My summer internship at the Hoboken Historic Preservation Commission required me to do primary research on buildings for a potential new historic district on both sides of First Street. The road was once a chief commercial thoroughfare in the Late Nineteenth and Early Twentieth Centuries, second only to Washington Street. However, the area fell into decline after disinvestment in the 1950s and riots in the 1960s, and remained a relatively unsafe neighborhood through the early 1990s. In the past twenty years, although First Street experienced economic revitalization, this was accompanied by teardowns of character-defining properties and the construction of out of scale condominiums. The implementation of a First Street Historic District would seek to maintain the corridor’s scale and architectural significance while stabilizing property values by limiting further massive housing projects.
The first step to creating such a district is completing building-specific survey forms with items such as a structure’s physical properties (height, width, material), stylistic attributes, time of construction, and subsequent alterations. My supervisors, Paul Somerville, Dennis English, and Joan Anastasio introduced me to various resources that I could use to acquire this information. They included the Hoboken Public Library, Hoboken Historical Museum (a special exhibit of historic New Jersey maps was being held during my time there), Jersey City Public Library, New Jersey Historical Society in Newark, and the Hudson County Register in Jersey City, which was particularly helpful for looking through historic deeds and mortgages. Unlike New York, which has extensive collections of building permits and tax assessment records, this information was either not kept or simply did not exist at Hoboken’s City Hall. This forced me to explore and improvise other ways to assess each building’s provenance, which in itself was quite exciting. I ended up surveying a total of 68 buildings. Even outside my specific tasks, the internship was also a wonderful way to learn more about northern New Jersey and its relation to New York, both by walking around three different cities and using the PATH system.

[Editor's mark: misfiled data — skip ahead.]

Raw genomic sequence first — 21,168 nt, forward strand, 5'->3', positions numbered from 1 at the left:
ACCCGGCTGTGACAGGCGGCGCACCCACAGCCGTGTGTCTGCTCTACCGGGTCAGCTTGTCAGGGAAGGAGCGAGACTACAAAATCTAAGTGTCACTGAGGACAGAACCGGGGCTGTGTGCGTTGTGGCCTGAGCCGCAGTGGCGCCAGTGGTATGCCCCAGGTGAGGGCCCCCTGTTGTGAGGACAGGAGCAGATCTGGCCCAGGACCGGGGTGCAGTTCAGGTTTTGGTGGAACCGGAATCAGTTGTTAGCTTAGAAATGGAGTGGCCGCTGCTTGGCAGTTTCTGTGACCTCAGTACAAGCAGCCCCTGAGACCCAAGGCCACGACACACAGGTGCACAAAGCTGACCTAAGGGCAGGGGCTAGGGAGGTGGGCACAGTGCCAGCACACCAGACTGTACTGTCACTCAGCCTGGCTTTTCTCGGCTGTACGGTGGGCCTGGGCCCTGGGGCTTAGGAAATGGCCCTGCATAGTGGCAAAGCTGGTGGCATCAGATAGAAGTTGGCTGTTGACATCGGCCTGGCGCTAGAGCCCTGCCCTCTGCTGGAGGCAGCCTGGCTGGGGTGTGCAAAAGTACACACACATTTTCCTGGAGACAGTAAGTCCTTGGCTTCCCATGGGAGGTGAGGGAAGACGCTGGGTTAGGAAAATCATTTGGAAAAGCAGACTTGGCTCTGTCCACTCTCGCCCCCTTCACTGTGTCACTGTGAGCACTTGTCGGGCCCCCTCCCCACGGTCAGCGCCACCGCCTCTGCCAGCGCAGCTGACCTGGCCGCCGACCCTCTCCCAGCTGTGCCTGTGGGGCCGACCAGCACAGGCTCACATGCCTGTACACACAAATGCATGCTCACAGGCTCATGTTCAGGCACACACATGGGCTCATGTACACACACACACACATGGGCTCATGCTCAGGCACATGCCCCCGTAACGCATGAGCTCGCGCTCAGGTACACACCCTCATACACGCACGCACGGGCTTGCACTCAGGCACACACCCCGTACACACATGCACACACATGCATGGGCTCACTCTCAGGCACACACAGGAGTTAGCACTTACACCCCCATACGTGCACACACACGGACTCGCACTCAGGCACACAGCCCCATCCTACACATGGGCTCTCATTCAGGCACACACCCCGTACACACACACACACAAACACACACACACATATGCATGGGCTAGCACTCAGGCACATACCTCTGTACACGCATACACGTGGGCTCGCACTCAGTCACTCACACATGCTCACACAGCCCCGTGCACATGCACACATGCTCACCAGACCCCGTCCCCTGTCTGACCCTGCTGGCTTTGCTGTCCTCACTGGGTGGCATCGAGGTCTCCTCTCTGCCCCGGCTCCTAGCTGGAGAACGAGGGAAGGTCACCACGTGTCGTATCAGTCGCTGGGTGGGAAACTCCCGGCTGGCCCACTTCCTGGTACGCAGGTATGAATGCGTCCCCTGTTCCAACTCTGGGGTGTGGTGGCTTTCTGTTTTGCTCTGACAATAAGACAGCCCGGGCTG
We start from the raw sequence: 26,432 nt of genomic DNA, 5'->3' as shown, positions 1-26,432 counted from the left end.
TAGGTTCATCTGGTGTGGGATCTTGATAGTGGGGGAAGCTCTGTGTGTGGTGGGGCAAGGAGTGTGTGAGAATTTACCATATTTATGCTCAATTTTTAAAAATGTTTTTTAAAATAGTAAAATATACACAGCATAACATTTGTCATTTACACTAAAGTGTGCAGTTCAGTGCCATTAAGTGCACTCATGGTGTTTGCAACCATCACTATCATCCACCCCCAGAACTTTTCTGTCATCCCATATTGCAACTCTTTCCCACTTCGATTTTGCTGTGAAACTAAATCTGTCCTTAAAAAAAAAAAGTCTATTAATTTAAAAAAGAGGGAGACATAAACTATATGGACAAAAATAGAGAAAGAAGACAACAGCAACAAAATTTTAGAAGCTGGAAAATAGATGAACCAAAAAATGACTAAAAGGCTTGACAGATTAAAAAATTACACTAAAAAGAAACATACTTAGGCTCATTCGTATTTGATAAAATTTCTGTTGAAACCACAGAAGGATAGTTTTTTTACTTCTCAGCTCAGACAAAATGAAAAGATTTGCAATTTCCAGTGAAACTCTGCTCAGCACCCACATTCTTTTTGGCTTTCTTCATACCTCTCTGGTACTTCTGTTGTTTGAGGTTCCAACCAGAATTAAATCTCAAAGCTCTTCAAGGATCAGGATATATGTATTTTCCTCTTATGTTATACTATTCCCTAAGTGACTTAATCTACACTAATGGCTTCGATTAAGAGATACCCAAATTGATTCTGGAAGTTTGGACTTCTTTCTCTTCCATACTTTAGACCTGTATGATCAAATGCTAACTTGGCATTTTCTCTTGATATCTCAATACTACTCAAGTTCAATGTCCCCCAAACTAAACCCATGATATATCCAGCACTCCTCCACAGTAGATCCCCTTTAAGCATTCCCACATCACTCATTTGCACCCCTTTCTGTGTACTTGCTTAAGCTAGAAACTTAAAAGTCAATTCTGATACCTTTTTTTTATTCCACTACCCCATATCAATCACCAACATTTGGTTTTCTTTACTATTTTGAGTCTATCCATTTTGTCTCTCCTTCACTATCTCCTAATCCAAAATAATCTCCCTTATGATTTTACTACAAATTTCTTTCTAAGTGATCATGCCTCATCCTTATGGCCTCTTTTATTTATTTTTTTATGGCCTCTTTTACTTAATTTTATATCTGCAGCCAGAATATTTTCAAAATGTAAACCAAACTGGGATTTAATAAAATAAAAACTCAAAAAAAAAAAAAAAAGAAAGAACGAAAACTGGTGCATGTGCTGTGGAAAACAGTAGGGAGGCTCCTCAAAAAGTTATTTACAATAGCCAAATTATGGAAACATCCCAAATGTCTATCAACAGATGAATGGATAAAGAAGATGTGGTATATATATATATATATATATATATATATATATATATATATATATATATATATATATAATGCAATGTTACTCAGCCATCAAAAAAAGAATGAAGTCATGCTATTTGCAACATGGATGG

Max Yeston, HP/UP ’14